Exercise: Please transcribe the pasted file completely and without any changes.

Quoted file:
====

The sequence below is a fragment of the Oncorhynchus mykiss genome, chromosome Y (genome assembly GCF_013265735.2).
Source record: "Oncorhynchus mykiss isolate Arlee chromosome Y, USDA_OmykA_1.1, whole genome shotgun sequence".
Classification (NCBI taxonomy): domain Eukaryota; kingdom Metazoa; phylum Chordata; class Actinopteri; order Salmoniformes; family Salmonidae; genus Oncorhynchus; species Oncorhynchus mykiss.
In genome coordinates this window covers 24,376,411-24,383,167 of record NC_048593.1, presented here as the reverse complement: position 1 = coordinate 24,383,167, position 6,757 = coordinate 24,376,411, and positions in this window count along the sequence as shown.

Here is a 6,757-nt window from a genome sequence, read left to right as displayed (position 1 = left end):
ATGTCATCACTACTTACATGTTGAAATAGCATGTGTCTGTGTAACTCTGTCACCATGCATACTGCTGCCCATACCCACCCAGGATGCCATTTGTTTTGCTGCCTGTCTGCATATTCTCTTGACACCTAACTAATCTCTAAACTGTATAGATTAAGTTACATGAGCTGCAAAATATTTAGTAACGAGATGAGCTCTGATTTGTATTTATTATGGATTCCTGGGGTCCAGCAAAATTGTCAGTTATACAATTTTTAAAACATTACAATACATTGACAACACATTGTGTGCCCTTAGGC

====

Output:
The sequence below is a fragment of the Oncorhynchus mykiss genome, chromosome Y (genome assembly GCF_013265735.2).
Source record: "Oncorhynchus mykiss isolate Arlee chromosome Y, USDA_OmykA_1.1, whole genome shotgun sequence".
Classification (NCBI taxonomy): domain Eukaryota; kingdom Metazoa; phylum Chordata; class Actinopteri; order Salmoniformes; family Salmonidae; genus Oncorhynchus; species Oncorhynchus mykiss.
In genome coordinates this window covers 24,376,411-24,383,167 of record NC_048593.1, presented here as the reverse complement: position 1 = coordinate 24,383,167, position 6,757 = coordinate 24,376,411, and positions in this window count along the sequence as shown.

Here is a 6,757-nt window from a genome sequence, read left to right as displayed (position 1 = left end):
ATGTCATCACTACTTACATGTTGAAATAGCATGTGTCTGTGTAACTCTGTCACCATGCATACTGCTGCCCATACCCACCCAGGATGCCATTTGTTTTGCTGCCTGTCTGCATATTCTCTTGACACCTAACTAATCTCTAAACTGTATAGATTAAGTTACATGAGCTGCAAAATATTTAGTAACGAGATGAGCTCTGATTTGTATTTATTATGGATTCCTGGGGTCCAGCAAAATTGTCAGTTATACAATTTTTAAAACATTACAATACATTGACAACACATTGTGTGCCCTTAGGC